With a horse rider who has had a series of negative experiences then the sense of anticipation that there might be a repeat can lead to anxiety and loss of confidence even when they are riding quietly on a relatively unchallenging horse.
Confidence and self-belief aren’t an absolute constant throughout a person’s life. Confidence can ebb and flow and can often be dependent on all sorts of life events which may be unrelated to horse riding.
A common situation which I encounter is a rider who has been very confident and brave when riding a horse which they’ve known well for many years and are now riding a new horse. Perhaps the old horse has died or maybe the rider feels that want to move up a level and are ready to try a more sensitive horse or one that’s more highly trained. This can sometimes lead to a feeling of not being able to “do it” any more and a doubt in the rider’s mind. With a new horse it’s important to give yourself time to develop the new relationship. Yes, it might be different but all of your past experience hasn’t suddenly vanished and given time there is no reason why you won’t feel comfortable in this new horse-rider partnership.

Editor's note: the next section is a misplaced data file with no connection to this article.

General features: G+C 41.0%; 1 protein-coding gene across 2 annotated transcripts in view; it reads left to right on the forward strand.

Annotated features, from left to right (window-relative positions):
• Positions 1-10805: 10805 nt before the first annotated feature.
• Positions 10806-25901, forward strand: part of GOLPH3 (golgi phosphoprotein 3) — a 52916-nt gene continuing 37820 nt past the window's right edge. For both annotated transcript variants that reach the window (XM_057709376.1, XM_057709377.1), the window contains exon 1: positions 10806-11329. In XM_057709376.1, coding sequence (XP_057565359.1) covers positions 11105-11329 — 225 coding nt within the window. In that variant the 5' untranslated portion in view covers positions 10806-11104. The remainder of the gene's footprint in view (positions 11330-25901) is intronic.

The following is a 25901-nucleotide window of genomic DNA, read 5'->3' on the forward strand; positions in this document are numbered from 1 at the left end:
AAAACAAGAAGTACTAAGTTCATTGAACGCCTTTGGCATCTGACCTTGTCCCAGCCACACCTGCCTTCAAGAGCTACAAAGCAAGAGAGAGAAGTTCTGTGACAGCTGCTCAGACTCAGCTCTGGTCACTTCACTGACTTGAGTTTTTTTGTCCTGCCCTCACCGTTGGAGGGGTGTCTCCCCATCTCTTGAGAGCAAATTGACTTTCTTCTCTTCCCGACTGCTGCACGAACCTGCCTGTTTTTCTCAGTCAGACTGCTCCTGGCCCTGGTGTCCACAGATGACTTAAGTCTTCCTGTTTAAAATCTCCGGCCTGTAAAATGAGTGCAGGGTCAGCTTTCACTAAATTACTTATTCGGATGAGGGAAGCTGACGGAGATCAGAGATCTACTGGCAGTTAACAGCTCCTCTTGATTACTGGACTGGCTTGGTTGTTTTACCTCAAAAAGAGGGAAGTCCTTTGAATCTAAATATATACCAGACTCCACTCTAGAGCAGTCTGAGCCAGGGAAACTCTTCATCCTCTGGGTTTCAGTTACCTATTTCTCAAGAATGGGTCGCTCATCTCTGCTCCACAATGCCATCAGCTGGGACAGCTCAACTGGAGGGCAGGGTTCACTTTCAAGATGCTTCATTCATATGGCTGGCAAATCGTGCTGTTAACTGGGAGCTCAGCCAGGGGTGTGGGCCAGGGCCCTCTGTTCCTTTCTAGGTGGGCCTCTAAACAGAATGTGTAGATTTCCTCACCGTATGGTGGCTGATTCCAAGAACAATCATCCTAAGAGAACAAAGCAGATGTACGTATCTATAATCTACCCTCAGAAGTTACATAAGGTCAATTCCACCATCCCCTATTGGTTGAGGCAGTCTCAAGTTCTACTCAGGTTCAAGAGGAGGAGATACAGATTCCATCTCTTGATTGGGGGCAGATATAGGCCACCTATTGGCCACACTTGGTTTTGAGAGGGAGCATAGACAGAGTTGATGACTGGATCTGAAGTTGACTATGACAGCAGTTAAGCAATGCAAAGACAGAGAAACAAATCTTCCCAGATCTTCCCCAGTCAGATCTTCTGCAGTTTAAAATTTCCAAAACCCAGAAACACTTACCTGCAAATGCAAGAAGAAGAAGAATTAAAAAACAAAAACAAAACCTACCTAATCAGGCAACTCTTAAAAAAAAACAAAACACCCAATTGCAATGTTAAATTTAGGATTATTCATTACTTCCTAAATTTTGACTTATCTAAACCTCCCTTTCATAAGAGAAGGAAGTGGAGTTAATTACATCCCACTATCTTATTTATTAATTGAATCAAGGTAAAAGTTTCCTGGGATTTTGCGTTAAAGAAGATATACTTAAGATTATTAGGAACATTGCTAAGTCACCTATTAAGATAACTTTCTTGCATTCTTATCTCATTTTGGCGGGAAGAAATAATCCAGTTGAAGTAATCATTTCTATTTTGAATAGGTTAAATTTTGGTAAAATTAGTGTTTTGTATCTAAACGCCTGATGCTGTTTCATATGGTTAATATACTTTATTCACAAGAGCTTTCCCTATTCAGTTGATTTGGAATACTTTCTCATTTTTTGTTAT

There are lots of therapy techniques which can help you to re-find your lost confidence (it’s probably not all that far away, but just hidden out of view) plus other techniques which can help you to recover from accidents or unwanted incidents and if you would like to know more about these then please do get in touch.
So, if you feel that you’re a different rider now to the one you used to be then you’re not alone. The chances are that you are actually a far more experienced and competent rider than that fearless child and with a bit of work you can re-find that self belief and enjoyment of the wonderful sport of horse riding
I’m sure you will have seen and read many posts about the importance of “Being Kind to Yourself”. This week is International Day of Kindness and I have posted about kindness on my social media channels.
I think most of you probably have a good idea what being kind to other people means and I sincerely hope you all have a good understanding of what being kind to horses means but, what does being kind to yourself mean?
It probably means something different to each of us but I think it’s worth spending a little time thinking about it.
Psychologist Albert Ellis, the founder of rational emotive behaviour therapy (REBT) talks about the importance of “Unconditional Self Acceptance” and this could be a good place to start. Ellis talks about each of us working towards accepting ourselves as unique individuals with unique strengths and unique challenges. He suggests that it can take many, many years to truly accept ourselves as we are but that it’s something to work towards being comfortable with.